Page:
No Pain AngularJS Directives

By now you’ve got your hands dirty with Angular and are starting to build some more complicated apps. You’ve read the documentation and the samples and know about these things called “directives”. But you’re afraid — afraid that they’re too complicated and difficult. 

Fear Not, My Friend

It’s true that AngularJS directives can get pretty complicated, but they can also be pretty simple. Let’s build a really simple one that you might re-use over and over: a progress spinner.

You can see all the code for this post in action over at

AngularJS directives can look like a custom HTML element. Of course, the browser doesn’t know what to do with the custom elements, but Angular will convert your custom HTML element into real, useable HTML. 

But why would you want to use a custom directive for something as simple as a spinner? Couldn’t you just drop in an img tag and use a ng-show on it? Yep. You sure could. 

If you only use the spinner once, that’s a good idea. But do we ever end up doing things just once? What if you want to use that spinner again later. Okay, just put another img tag in and do the same thing. Great! Now, what if you want to make a change? Yeah….now you need to go back and change all instances of that spinner.

Convinced yet?

By converting our spinner into a directive, we can reuse the directive throughout our app and make a change to all rendered spinners just by changing the directive once.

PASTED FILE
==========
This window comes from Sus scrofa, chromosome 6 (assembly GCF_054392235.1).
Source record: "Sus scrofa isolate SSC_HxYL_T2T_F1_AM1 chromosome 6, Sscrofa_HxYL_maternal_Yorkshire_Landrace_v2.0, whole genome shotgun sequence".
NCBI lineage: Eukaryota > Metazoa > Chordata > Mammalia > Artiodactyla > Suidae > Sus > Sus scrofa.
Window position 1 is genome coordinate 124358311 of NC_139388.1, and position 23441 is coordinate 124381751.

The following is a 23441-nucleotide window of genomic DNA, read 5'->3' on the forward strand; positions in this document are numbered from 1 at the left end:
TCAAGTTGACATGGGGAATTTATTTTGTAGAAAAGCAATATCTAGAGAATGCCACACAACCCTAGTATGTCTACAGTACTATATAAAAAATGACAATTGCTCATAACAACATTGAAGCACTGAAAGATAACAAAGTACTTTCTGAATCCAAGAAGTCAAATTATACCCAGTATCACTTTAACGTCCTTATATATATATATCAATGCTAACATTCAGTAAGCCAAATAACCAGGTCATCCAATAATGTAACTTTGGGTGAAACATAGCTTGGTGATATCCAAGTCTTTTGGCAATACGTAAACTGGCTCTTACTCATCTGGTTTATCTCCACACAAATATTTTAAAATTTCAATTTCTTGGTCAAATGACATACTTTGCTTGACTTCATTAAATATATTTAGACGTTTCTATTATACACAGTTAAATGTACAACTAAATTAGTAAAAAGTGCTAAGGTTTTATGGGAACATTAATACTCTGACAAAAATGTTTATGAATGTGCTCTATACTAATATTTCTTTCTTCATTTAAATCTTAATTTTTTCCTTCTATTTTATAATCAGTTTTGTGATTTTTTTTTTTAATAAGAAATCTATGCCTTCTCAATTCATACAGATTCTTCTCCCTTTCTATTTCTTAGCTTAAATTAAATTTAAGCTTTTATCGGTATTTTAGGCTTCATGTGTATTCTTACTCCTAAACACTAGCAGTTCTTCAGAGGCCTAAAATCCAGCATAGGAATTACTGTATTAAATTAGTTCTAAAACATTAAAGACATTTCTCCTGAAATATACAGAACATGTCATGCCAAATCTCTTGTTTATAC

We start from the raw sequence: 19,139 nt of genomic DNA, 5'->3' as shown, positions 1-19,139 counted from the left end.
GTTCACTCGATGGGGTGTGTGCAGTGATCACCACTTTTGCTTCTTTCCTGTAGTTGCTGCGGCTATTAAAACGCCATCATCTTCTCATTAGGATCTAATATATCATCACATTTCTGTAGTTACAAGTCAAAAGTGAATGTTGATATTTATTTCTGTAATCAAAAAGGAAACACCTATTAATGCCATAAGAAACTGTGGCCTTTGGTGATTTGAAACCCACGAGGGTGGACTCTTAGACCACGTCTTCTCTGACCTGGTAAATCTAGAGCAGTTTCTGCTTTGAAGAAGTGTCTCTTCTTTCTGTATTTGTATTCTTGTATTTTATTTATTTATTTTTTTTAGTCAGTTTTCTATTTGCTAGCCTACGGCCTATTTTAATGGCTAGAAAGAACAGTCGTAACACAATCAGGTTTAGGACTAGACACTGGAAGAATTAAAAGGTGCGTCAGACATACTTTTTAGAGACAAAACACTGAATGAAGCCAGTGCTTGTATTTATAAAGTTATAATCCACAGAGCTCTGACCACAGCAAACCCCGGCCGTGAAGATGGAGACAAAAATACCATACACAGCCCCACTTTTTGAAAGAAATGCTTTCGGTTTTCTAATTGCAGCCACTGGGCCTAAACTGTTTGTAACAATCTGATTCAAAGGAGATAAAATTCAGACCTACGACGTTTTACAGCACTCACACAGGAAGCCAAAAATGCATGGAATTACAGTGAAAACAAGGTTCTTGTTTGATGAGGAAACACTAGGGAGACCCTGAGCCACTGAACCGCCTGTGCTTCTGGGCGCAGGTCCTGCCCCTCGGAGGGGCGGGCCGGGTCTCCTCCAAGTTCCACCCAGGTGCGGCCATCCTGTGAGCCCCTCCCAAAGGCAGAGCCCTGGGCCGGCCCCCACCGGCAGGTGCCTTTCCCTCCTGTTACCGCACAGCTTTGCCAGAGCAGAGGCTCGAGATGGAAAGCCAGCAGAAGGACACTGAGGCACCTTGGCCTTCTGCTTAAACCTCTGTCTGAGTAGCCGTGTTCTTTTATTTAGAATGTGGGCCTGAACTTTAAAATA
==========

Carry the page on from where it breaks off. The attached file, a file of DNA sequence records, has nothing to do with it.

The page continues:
Here’s what our directive will look like:


Pretty simple, eh? So how does this turn into real HTML?

    var app = angular.module('app',[]);

    app.directive('spinner', function() {
        return {
            restrict: 'E',
            replace: true,
            template: "<div><img src='spinner.gif'/></div>"

That’s it! Angular will see our custom HTML tag and look for a directive named the same thing. Once it does, it will do our bidding as defined inside the directive. Let’s break that definition down line by line.

First I declare a module and call it ‘app’. I stored that in a variable name app just to reuse. Next, I tell angular to attach a directive named ‘spinner’ to the app that I have setup in the line before. This function must return an object literal. This is often where the confusion starts because there are just so many options for a directive. I’ve used only three properties.

  • restrict — This is used to tell angular in what ways your directive can be used. A, E, or AE. ‘A’ means this directive can be used as an attribute on an existing element. If I were to have used this, my HTML declaration would look like this:
        <div spinner></div>
    ‘E’, the option I used, means that the directive can only be used as a custom HTML element. ‘AE’ means it can be used as either.
  • replace — This means that I want the HTML from the directive to replace my custom HTML tag. If I don’t want it replaced, it simply puts the contents of the directive INSIDE my custom HTML tag.
  • template — This is the HTML that I want to replace my custom tag with. There’s a way to use an external template file, but I’ll show that later. Notice in my custom HTML, I’ve got nothing dynamic — just static HTML.

When rendered, this my custom HTML is replaced with this:

    <div ng-show="showSpinner" class="ng-hide">
        <img src="spinner.gif">

Notice that angular kept my ng-show from the original tag so that I can change the visibility using the model. It will do this for other directives as well.

So, there you go. This is probably one of the smallest, bare minimum, AngularJS directives ever. These can get so much more complicated, but the premise is the same: creating reusable HTML components.

For lots of information about creating your own custom directive, visit the AngularJS Docs on Directives.